by WorldTribune Staff, February 15, 2018
Kim Jong-Un has put on a charm offensive at the Winter Games while extracting money from South Korea under the guise of reunification, the leader of U.S. Pacific Command said.
But the North Korean leader’s goal goes beyond preventing regime change, he said. Rather, he is focused on the ultimate goal of a “single, communist system” on the Korean Peninsula
Adm. Harry Harris told the House Armed Services Committee on Feb. 14 that he does not agree with the prevailing view that Kim is building a nuclear arsenal to safeguard his regime only.
The North Korean leader seeks “reunification under a single, communist system,” that is the “long view,” Harris said.
Kim Jong-Un’s nuclear ambitions contribute to that view and help him blackmail countries such as South Korea and the U.S., Harris said.
Sending his younger sister, Kim Yo-Jong, to the PyeongChang Winter Olympics, is “clearly a charm offensive,” by Kim Jong-Un, Harris said.
“I think it behooves us and our Korean allies not to be charmed and consider North Korea for the regime it is and to deal with it on the basis of fact and not charm,” Harris said, adding he believes Gen. Vincent Brooks, commander of U.S. Forces Korea, is “ideally positioned to do that and that he views this charm offensive through clear eyes.”
Harris said the Trump administration should maintain its campaign of “maximum pressure,” including additional economic and diplomatic sanctions, to persuade Kim to abandon his nuclear weapons and ballistic missile programs.
Meanwhile, the U.S. should bolster its missile defense systems, Harris said.
“Given where we think the North Korean capability might be in terms of their missiles in three or four years or in the early 2020s, I think we must continue to improve our missile defenses,” Harris told the committee.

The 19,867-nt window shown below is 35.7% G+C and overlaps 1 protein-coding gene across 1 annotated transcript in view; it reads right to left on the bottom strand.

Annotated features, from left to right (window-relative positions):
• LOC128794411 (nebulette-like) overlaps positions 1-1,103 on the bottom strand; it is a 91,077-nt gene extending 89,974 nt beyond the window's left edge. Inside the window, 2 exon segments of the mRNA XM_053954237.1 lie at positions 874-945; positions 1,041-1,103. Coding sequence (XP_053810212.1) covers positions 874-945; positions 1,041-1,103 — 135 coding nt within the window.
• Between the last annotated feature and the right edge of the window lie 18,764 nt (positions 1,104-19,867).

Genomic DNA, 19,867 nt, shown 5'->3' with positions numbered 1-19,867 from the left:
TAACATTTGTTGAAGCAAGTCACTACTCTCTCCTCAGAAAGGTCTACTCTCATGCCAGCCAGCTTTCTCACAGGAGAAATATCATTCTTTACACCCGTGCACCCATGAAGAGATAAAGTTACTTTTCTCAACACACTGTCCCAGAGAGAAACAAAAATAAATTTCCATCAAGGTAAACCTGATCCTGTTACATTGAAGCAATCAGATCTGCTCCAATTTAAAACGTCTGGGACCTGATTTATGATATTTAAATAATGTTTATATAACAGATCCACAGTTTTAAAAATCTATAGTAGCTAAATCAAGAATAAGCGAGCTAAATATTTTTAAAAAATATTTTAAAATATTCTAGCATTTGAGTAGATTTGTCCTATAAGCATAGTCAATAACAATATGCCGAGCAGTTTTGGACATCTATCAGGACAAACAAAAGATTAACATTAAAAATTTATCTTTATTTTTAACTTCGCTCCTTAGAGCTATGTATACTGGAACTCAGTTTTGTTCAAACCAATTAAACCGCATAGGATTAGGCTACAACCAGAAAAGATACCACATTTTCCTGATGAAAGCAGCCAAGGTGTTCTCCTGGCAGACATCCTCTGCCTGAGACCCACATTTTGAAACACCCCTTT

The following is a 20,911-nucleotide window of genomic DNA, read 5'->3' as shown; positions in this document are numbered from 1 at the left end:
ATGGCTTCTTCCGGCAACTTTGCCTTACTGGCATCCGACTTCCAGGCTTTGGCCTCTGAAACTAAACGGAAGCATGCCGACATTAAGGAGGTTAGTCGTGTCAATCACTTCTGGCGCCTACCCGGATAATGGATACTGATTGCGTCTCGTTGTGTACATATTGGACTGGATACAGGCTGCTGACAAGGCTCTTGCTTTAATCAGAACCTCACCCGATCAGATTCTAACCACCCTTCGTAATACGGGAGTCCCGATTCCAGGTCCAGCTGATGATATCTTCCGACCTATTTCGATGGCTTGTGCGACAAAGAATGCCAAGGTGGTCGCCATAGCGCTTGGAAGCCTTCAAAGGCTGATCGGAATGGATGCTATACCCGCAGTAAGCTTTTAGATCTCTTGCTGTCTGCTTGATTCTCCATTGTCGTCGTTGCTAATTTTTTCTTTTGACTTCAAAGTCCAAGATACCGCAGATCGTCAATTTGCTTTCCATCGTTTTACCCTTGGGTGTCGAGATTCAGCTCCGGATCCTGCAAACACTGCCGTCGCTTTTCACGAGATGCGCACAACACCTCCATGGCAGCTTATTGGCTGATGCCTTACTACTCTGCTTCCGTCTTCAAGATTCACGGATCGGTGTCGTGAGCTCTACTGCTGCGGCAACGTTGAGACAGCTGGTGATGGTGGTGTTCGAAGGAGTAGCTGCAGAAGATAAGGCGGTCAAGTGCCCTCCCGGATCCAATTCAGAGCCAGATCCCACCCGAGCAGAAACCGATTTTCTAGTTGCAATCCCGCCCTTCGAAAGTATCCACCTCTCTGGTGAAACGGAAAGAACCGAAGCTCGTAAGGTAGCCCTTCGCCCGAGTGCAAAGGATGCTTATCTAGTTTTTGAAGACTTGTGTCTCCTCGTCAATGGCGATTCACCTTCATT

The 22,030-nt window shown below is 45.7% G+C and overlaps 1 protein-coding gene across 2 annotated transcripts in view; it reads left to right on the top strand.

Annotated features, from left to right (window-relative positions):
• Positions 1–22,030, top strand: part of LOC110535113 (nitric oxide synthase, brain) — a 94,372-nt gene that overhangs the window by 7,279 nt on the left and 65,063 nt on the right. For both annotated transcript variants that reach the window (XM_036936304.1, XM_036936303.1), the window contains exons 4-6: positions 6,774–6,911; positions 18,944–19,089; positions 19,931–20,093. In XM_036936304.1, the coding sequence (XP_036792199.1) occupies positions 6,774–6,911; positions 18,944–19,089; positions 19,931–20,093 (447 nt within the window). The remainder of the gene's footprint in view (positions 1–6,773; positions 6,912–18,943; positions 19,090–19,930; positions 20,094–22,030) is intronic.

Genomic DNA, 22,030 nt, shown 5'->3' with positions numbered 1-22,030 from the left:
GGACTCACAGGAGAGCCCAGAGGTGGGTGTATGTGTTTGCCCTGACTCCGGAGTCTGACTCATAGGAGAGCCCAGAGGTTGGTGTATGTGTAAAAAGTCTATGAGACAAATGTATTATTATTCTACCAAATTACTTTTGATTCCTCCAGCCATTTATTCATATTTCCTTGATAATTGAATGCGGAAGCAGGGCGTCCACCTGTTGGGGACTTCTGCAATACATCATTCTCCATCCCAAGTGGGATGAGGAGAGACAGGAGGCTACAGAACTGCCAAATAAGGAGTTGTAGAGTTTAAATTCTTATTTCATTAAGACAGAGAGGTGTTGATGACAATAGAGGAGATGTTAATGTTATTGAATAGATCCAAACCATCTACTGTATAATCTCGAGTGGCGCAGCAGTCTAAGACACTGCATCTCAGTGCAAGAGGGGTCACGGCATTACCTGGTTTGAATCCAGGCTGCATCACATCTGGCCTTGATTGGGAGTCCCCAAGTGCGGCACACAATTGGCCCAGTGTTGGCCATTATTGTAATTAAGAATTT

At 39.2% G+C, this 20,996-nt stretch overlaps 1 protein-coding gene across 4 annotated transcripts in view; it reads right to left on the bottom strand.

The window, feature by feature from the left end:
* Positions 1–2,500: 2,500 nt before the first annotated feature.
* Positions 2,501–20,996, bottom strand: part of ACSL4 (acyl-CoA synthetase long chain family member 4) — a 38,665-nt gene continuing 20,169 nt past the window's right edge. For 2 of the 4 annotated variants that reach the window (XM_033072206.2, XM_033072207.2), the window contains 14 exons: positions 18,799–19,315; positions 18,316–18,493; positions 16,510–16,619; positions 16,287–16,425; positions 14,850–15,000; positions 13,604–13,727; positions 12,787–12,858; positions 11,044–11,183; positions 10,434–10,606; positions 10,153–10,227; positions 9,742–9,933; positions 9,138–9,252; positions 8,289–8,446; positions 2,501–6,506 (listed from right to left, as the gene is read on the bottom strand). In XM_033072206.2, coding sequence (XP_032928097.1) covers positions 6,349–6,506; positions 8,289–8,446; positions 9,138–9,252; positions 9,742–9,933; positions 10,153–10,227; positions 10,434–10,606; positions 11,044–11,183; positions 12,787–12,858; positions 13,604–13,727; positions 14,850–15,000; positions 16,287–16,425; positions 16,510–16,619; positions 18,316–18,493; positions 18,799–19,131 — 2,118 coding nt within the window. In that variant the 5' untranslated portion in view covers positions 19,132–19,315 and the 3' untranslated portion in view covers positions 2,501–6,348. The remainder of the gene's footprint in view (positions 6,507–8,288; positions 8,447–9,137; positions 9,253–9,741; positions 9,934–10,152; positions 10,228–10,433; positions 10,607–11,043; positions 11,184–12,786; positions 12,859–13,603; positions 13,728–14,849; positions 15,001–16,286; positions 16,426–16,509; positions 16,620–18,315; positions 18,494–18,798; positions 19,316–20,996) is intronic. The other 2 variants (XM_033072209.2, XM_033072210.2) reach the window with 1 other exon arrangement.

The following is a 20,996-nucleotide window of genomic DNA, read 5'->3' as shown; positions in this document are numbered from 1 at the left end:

Harris said that could be accomplished with the Terminal High Altitude Area Defense (THAAD) system in Guam, and the possible placement of a defensive radar system and ground-based interceptors in Hawaii.
“While some might dispute both the reliability and quantity of the North’s strategic weapons, it is indisputable that (Kim) is rapidly closing the gap between rhetoric and capability,” Harris said. While South Korea and Japan have lived with the North Korean threat for years, “now the shadow looms over the American homeland.”
Meanwhile, a North Korean defector said Kim Jong-Un is undertaking a charm offensive in the South because he fears the United States will launch a preventative strike on the North.
“Kim Jong-Un is afraid that the U.S. will launch a preventative strike, and he is trying to buy time to complete his nuclear and missile programs,” Ri Jong-Ho, who defected from the North in 2014 and currently resides in the U.S., said at a Feb. 14 forum at the Wilson Center in Washington, D.C.
Ri, a former ruling party official who worked for three decades in Office 39 of the North’s ruling Workers’ Party, said “Kim Jong-Un is struggling under the strongest-yet sanctions and military and diplomatic pressure, so he is trying to improve the situation by putting on a false front.”